Existentialism: one has to have and find within oneself, within one’s own humanity, the courage to face that world and to face, alone and unaided, a bare, bleak universe, if that is what it might prove to be.

Nothing else, nothing more, was guaranteed. So one should not seek such assurances, nor be unduly trusting towards those who would offer them.

For some, like her and us, it is enough to say, as with Martin Luther, here I now find myself, and, even if it is not by my own choice, here, not elsewhere, I must take my stand; I must act, and cannot conscionably act in any other way.

As Hannah Arendt used to say, it was now a time for political thinking in a twisting, broken world: for political thinking on, so to speak, a tortuously winding and perilous staircase in a dilapidated old mansion, rising under precarious conditions, without banisters, without any handrails, without any steadying ethical props or assured structures of normative security. “Thinking without banisters, without handrails,” she called it.

So I ask you. You want, you expect, you need such transcendental guarantees in order to be able to act, even to contemplate acting?

Such transcendental guarantees are a luxury.

Sorry, but you must face and accept the fact that they are unavailable, and also that they are unnecessary.

There is no need for any such transcendentalism. Existentialism will suffice. It will have to. There is, for a certainty, nothing more.

It is enough to say, here I am. Here, and here it is my choice and my responsibility. To act or not to act. And if to act, then how? That is my choice.

That is my burden, since I did not create the terrain of my choosing or the options that it may offer. But it is my choice and therein lies my freedom.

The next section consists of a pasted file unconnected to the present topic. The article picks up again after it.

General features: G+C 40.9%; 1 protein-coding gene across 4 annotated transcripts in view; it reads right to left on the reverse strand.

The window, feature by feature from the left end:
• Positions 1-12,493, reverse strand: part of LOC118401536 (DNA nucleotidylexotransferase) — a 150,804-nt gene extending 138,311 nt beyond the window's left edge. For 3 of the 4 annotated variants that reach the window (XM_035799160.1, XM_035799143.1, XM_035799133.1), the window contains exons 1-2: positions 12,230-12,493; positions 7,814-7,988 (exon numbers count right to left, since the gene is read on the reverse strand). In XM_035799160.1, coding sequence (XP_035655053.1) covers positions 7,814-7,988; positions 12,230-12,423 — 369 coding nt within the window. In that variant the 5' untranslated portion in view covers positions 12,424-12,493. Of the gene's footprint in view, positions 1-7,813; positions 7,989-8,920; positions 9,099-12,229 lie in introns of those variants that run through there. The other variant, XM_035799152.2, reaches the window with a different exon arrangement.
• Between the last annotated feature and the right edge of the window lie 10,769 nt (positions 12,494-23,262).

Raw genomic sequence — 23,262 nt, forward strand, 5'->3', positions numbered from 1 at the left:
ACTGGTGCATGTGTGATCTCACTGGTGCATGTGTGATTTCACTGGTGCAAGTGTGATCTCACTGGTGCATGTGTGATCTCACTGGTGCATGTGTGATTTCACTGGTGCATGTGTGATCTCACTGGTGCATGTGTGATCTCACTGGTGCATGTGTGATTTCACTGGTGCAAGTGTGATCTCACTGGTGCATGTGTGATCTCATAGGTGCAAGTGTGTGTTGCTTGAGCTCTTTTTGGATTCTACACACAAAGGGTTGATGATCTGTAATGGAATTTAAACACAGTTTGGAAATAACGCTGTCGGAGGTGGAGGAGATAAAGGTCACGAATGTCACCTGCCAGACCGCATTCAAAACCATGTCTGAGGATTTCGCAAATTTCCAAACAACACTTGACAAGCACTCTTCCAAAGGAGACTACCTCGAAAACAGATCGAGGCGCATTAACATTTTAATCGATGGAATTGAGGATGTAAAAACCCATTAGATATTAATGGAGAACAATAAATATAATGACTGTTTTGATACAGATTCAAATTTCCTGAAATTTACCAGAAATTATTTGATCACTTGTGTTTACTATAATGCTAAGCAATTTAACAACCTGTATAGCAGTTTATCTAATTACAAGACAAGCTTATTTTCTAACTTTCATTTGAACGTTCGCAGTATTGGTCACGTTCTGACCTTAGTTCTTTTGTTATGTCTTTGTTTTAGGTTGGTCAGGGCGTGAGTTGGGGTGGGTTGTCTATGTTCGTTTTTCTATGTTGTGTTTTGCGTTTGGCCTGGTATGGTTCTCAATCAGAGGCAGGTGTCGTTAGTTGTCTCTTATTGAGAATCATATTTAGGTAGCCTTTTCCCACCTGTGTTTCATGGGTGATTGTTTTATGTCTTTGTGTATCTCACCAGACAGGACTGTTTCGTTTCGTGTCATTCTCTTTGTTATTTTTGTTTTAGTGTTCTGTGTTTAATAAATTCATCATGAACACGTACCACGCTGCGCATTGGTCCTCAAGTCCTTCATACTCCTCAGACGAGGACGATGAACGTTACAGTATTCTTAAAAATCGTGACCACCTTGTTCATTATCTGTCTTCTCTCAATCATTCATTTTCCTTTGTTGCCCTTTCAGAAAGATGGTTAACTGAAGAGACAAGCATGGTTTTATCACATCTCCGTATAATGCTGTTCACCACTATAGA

And now Adorno and Benjamin

My colleague replied as best he could:

“Yes, but you have a faith I have lost.”

To which I could only reply:

I am tempted to feel as you do. I know the reasons, the arguments. But I refuse.

It is a matter of attitude and character, even will, not of intellectual argument, proof and conviction. Perhaps that was what Gramsci had in mind when he spoke of the attitude, and necessity, of “pessimism of the intellect, optimism of the will”.

So I simply refuse. As T.W. Adorno, echoing the doomed writer Walter Benjamin, once urged, we must learn to face despair, desolation, from the standpoint of redemption.

A redemption that we can discern, define, defend — that we ourselves can offer and now make available?

No. It is enough to try to see things from the standpoint of a hypothetical, a purely abstractly posited, redemption that one cannot yet grasp or sense.

It is just some “notional” or formal standpoint, as yet outside of history and hence not accessible to us, that may yet enter into and reshape history.

We need to be conscious of, or to leave room in our thinking for, this source of salvation that yet lies beyond human consciousness.

What this means for me. And why

Why do I say, and hold to, this?

Because of a formative Jewish stubbornness and counterfactual optimism, I suppose. That, linked to the radical idea we humans too have a contract with God, and when we think that the contract is being neglected, we have a right to remind God of it, of what is due to us, what we are owed in this world.